OSBI working extra to process increased requests for concealed handguns
BY CHASE COOK World Staff Writer
Friday, July 27, 2012
Oklahoma law enforcement officials have fielded the most requests for concealed handgun licenses since they began processing the license in fiscal year 1996.
Oklahoma State Bureau of Investigation processed 34,740 initial and renewal requests for concealed carry licenses in fiscal year 2012. The requests for the licenses increased near the end of the fiscal year, according to OSBI data. In late June, OSBI was processing the requests slower than the Oklahoma Self-Defense Act allows.
The act gives OSBI 90 days to process license requests and 60 days to process requests that have no issues after a background check. OSBI is averaging a processing time of about 94 days since late June, said Felicia Jackson, licensing and special services section manager.
OSBI is hiring temporary and permanent employees and setting up an evening shift from 4 p.m. to about 12:30 a.m. to process requests in a timely fashion in accordance with the law, Jackson said.
"We are working on getting it back there," Jackson said. "We appreciate people's patience and understanding."
OSBI doesn’t monitor gun sales or ask why citizens are requesting licences, but the office is preparing for a potential increase in license requests throughout the year after there were reports of increased gun sales after the mass shooting in Aurora, Colo., Jackson said. Increased gun sales may mean citizens will be looking to get a conceal carry license, she said.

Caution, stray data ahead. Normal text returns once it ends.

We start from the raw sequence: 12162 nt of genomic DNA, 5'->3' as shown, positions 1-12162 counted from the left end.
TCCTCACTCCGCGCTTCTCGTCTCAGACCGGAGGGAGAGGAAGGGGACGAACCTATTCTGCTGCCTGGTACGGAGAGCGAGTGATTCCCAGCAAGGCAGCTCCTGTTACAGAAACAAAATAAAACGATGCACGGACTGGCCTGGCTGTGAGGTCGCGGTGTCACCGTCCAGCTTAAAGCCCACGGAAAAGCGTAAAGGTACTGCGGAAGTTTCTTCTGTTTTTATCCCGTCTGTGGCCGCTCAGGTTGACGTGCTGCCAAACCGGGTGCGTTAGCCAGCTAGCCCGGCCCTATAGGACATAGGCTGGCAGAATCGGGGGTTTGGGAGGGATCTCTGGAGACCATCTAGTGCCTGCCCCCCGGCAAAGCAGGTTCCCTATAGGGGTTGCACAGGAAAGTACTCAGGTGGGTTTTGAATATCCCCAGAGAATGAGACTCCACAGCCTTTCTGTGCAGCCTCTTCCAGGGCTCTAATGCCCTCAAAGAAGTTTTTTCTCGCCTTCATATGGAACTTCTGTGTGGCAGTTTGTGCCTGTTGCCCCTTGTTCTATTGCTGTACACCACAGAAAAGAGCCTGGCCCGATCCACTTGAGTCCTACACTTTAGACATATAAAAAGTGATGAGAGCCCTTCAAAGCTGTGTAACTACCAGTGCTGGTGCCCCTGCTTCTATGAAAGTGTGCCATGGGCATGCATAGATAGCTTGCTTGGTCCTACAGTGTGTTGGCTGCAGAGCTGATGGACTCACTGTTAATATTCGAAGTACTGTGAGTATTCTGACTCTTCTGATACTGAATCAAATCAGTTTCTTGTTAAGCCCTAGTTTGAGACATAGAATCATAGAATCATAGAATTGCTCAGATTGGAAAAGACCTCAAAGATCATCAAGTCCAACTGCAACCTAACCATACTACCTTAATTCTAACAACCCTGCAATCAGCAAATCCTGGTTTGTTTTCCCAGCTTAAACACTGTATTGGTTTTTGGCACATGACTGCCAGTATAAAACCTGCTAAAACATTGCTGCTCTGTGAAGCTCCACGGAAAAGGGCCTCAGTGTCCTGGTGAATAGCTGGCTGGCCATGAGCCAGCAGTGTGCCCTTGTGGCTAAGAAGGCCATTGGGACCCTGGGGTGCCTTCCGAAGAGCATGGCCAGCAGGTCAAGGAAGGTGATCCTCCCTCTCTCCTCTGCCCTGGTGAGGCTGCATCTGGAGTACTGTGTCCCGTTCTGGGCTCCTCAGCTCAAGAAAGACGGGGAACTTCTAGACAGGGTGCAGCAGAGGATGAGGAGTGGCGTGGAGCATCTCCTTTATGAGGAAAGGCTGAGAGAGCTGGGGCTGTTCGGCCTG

Increased gun sales may mean citizens will be looking to get a conceal carry license, she said.
Curtis Leos, Tulsa Firearms salesman and marksmanship trainer, said about half of the calls and people entering his store have been requests for concealed handgun licenses. Tulsa Firearms holds a class that is required for the license and also helps with paperwork, Leos said.
The increase in interest happened after the Colorado shooting, he said.
"It's more than unusual. I think that's a good thing," Leos said. "I think that people need to be responsible for themselves."
Read more in Saturday's Tulsa World